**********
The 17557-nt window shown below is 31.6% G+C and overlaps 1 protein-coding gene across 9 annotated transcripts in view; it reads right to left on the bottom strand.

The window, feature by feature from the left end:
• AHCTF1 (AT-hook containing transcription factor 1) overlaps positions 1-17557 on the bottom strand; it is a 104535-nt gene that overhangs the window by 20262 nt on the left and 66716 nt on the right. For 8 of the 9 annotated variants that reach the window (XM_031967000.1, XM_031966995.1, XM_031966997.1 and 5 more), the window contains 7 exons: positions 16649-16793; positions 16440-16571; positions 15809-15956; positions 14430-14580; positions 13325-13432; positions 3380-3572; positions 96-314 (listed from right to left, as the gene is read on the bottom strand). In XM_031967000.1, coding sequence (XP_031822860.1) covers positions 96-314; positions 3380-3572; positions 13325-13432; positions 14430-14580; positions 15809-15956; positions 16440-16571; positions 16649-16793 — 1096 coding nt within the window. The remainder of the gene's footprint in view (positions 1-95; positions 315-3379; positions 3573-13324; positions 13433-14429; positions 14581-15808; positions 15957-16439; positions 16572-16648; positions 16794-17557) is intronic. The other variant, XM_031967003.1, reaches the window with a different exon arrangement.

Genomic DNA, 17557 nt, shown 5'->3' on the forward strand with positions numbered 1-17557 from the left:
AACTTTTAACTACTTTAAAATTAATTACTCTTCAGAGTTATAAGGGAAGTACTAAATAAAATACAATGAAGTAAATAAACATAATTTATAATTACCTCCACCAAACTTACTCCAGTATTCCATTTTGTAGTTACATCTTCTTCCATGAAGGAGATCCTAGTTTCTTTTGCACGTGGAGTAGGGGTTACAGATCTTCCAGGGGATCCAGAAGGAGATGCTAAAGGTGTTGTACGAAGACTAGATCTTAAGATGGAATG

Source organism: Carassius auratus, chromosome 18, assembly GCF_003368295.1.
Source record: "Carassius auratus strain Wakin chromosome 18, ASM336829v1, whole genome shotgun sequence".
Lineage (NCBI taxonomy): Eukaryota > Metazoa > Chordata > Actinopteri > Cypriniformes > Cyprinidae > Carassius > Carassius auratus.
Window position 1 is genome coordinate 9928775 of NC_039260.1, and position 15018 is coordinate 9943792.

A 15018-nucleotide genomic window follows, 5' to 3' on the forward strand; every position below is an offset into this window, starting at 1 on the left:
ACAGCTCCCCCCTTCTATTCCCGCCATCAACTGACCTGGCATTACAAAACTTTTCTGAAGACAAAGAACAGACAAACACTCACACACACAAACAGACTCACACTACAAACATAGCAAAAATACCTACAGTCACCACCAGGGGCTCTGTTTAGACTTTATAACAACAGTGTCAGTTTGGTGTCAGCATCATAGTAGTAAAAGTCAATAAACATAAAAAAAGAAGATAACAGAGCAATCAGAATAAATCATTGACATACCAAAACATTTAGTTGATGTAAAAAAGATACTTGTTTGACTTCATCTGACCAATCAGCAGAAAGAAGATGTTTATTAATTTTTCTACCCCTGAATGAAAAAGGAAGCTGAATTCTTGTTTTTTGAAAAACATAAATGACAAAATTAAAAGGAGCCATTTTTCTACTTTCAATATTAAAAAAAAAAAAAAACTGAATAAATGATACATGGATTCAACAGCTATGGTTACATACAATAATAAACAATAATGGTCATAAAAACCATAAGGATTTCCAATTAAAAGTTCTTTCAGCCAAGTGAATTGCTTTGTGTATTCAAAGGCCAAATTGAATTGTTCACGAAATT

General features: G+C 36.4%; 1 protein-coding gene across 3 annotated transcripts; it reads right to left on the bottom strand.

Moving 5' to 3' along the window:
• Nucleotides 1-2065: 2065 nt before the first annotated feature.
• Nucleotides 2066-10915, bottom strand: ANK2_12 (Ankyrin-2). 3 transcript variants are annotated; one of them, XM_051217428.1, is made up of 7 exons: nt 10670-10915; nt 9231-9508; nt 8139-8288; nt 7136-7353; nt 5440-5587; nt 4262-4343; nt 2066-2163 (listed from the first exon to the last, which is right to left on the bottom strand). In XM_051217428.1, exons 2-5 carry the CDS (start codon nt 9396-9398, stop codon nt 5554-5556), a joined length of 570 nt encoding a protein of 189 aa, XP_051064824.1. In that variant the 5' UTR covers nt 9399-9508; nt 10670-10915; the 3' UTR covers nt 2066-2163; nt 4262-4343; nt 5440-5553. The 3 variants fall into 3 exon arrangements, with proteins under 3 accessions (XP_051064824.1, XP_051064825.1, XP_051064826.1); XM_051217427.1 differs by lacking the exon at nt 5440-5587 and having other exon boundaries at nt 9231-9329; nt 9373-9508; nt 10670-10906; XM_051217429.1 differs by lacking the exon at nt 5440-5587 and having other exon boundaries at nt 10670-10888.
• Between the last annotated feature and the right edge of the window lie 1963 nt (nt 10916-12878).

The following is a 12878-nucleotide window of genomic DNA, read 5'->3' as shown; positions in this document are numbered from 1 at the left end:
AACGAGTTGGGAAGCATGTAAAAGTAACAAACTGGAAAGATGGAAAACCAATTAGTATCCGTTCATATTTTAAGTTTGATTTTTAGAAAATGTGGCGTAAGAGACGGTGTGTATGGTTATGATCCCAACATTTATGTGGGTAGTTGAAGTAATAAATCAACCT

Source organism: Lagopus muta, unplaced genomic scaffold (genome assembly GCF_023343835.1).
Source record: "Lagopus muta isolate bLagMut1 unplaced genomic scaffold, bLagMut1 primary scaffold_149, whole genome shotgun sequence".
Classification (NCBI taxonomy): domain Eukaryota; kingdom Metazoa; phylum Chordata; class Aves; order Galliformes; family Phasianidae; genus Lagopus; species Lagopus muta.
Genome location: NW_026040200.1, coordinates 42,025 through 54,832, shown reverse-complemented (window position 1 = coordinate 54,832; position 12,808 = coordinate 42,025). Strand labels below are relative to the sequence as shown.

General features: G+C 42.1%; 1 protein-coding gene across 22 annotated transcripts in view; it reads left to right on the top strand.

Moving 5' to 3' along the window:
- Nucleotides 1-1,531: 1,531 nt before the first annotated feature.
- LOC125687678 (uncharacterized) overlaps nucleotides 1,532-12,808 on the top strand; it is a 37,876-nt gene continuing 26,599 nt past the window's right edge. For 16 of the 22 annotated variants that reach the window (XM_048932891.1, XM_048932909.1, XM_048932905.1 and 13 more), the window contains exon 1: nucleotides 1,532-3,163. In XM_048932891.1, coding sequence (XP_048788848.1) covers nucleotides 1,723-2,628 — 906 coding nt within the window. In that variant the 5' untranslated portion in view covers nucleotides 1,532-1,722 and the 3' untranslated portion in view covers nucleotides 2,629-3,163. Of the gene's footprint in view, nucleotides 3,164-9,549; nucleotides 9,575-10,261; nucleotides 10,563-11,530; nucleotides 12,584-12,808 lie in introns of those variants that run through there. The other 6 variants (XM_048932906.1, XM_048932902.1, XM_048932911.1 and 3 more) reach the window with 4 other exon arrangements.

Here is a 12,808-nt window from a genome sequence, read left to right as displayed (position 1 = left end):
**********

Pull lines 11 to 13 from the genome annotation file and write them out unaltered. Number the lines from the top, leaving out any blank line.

ACAGCTCCCCCCTTCTATTCCCGCCATCAACTGACCTGGCATTACAAAACTTTTCTGAAGACAAAGAACAGACAAACACTCACACACACAAACAGACTCACACTACAAACATAGCAAAAATACCTACAGTCACCACCAGGGGCTCTGTTTAGACTTTATAACAACAGTGTCAGTTTGGTGTCAGCATCATAGTAGTAAAAGTCAATAAACATAAAAAAAGAAGATAACAGAGCAATCAGAATAAATCATTGACATACCAAAACATTTAGTTGATGTAAAAAAGATACTTGTTTGACTTCATCTGACCAATCAGCAGAAAGAAGATGTTTATTAATTTTTCTACCCCTGAATGAAAAAGGAAGCTGAATTCTTGTTTTTTGAAAAACATAAATGACAAAATTAAAAGGAGCCATTTTTCTACTTTCAATATTAAAAAAAAAAAAAAACTGAATAAATGATACATGGATTCAACAGCTATGGTTACATACAATAATAAACAATAATGGTCATAAAAACCATAAGGATTTCCAATTAAAAGTTCTTTCAGCCAAGTGAATTGCTTTGTGTATTCAAAGGCCAAATTGAATTGTTCACGAAATT

General features: G+C 36.4%; 1 protein-coding gene across 3 annotated transcripts; it reads right to left on the bottom strand.

Moving 5' to 3' along the window: